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Zimbabwe Education Minister, Unions, Agree Incentive System Unsustainable

  • Sithandekile Mhlanga

Education Minister Coltart called the meeting after union leaders blamed him for maintaining a policy that produced inequality among teachers as those in rural areas do not receive incentives, and some parents can't afford them

Zimbabwean Education Minister David Coltart met Tuesday with teachers union leaders to discuss incentives paid to teachers by parents and local school associations to top off very low salaries, concluding that such a payments system is not sustainable.

Coltart and the unions did not agreed to end such incentives, but agreed that a meeting involving parents, students and teachers should be held next month on the issue. Some teachers recently staged informal work stoppages to protest reduced incentives.

Coltart called the crisis meeting after union leaders blamed him for maintaining a policy that had produced inequality and dissatisfaction among teachers as those in rural areas do not receive such payments, some urban parents cannot afford to make them.

Teachers in urban schools receive between $150 and $400 in incentives depending on their schools, plus a monthly salary of more than $300 from the government.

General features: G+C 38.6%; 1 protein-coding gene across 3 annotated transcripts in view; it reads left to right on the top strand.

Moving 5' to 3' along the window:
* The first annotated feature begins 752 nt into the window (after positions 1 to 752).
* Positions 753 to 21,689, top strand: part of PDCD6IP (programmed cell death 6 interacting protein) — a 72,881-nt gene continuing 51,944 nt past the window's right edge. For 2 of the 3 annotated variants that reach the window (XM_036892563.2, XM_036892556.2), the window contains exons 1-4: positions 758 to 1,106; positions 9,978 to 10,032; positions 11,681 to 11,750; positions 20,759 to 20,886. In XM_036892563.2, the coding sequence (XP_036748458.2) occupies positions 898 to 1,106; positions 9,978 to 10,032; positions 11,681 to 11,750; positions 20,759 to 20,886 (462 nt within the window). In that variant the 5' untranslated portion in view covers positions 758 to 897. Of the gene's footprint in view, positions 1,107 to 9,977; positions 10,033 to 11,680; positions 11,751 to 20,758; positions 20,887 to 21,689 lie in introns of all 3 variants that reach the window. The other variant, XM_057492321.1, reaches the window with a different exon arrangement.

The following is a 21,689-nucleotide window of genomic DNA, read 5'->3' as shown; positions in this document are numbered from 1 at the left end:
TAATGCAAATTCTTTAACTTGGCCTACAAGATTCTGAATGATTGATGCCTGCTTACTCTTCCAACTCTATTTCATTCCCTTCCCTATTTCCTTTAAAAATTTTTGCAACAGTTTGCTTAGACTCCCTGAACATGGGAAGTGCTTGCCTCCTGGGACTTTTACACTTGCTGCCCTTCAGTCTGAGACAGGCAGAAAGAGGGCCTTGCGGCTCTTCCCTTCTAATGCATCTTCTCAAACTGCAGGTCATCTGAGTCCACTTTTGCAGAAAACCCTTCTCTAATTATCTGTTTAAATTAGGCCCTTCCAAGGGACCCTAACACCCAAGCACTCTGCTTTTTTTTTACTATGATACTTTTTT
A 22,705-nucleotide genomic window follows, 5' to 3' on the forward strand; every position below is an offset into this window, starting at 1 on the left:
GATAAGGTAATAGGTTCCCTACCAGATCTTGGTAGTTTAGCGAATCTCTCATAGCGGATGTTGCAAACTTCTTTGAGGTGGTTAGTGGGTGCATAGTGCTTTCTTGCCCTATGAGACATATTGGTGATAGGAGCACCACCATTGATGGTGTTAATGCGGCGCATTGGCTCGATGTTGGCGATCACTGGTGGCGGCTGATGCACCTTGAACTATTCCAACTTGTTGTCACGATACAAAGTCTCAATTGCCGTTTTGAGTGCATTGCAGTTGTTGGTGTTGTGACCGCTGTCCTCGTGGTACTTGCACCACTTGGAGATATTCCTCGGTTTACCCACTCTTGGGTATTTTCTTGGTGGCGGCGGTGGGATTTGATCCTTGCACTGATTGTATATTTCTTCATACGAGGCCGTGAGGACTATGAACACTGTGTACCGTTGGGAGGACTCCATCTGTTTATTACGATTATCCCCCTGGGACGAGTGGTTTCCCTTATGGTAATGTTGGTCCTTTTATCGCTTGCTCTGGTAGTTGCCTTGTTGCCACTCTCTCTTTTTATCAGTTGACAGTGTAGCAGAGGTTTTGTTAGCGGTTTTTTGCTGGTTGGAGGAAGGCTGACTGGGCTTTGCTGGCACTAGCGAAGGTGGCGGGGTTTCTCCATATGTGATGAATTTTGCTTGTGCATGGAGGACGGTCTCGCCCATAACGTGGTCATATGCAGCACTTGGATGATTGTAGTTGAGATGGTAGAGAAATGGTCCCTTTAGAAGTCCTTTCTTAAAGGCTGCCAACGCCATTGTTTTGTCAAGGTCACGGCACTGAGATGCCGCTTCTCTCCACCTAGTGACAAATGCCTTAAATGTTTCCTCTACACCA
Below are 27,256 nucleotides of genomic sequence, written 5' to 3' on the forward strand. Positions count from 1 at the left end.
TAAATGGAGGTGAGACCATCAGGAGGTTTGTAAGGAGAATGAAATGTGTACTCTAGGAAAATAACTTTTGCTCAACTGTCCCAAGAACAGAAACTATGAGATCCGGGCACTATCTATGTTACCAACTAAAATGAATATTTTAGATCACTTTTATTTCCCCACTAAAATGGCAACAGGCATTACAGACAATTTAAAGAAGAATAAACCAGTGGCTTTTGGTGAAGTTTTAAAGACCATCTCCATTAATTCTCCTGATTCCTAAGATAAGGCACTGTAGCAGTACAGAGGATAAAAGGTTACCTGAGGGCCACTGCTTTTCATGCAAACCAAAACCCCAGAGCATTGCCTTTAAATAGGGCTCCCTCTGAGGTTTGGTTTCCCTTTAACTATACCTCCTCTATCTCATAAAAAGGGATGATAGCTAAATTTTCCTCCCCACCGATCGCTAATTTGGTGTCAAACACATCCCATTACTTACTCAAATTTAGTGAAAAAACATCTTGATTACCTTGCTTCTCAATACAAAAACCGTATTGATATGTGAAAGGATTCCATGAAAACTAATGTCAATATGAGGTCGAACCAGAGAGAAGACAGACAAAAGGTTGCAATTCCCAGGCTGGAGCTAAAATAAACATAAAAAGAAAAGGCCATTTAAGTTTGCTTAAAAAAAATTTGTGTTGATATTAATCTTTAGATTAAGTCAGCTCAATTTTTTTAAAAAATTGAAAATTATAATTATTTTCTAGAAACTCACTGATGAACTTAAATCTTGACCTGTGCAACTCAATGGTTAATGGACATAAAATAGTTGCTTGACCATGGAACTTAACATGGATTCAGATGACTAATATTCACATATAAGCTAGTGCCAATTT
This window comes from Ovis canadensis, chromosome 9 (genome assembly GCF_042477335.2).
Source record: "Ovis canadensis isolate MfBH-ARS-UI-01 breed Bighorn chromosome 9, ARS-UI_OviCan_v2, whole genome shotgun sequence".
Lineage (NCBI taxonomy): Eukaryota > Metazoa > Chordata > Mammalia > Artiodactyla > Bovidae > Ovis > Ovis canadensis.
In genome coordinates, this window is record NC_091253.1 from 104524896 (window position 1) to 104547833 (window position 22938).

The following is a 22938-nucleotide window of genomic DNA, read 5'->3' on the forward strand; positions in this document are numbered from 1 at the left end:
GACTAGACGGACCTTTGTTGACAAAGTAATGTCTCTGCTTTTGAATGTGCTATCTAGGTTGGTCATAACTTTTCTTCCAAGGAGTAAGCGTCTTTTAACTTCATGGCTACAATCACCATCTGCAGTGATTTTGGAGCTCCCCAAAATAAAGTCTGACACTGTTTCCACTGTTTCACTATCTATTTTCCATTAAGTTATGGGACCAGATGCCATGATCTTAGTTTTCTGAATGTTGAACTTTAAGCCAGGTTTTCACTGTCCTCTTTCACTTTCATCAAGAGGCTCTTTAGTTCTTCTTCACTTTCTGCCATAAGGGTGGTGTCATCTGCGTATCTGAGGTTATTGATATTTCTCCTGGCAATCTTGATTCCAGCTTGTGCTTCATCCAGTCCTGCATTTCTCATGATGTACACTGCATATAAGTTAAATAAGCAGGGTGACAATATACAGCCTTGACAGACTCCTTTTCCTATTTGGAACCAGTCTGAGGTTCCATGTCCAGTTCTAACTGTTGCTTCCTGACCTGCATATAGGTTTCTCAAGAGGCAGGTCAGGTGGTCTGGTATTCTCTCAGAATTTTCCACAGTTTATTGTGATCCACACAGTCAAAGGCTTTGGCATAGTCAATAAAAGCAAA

Zimbabwe Teachers Association Chief Executive Sifiso Ndlovu said the meeting coming up is likely to propose re-introducing rural allowances to equalize salaries, cut back on incentives, or urge the government to increase teacher salaries across the board.

Education Minister Coltart said his ministry agrees with the unions, but said incentives should not be scrapped until another solution to low salaries in place. Otherwise, said the minister, the quality of public education could be compromised.

Coltart said he hoped the stakeholders meeting on incentives will make recommendations that his ministry can integrate into its national education policies.

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